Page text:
Columbia University Mailman School of Public Health


Participants learn from Dr. Silvia Martins, Dr. Magdalena Cerda and Dr. David Fink about the use of prescription drug monitoring programs (PDMPs) in the United States. First, Dr. David Fink provides an overview in current PDMP practices, explains the inconsistent evidence related to their success in reducing fatal and nonfatal prescription drug poisoning, and explores the unintended consequences of PDMP implementation such as increased heroin poisoning rates. Then, Dr. Cerda categorizes different PDMPs as proactive and reactive, then describes their research of PDMP implementation from 1999 to 2016. Lastly, Dr. Martins explains how proactive PDMPs–which proactively provide unsolicited information to PDMP users, provide open access to law enforcement, and require frequent data reporting–are less likely to be associated with increased in fatal heroin poisonings than reactive PDMPs.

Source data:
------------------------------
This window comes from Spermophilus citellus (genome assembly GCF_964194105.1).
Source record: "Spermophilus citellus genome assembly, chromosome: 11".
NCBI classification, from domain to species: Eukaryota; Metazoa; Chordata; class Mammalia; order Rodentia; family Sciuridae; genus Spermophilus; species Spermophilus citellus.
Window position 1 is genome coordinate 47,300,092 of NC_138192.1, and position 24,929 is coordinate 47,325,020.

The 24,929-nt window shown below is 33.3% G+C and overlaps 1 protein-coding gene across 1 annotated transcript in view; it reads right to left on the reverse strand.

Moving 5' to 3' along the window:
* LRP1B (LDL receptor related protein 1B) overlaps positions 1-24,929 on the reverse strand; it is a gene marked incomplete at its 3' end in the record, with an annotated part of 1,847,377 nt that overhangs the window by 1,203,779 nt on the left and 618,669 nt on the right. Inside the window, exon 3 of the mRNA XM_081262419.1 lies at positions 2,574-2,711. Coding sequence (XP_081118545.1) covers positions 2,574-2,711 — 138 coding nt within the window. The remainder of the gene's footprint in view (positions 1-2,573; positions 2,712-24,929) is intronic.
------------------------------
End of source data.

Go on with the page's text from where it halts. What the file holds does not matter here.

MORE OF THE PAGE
Activism and Health Promotion: A Primer
Black Lives Matter Protest

Course Objective

  • Describe influential frameworks for understanding activist successes and failures
  • Discuss contemporary social movements and their relevance to health promotion and public health
  • Describe common strategic challenges that face health activists

Date: October 2, 2018

Presenter:
Merlin Chowkwanyun, PhD, MPH
Donald Gemson Assistant Professor of Sociomedical Sciences
Columbia University Mailman School of Public Health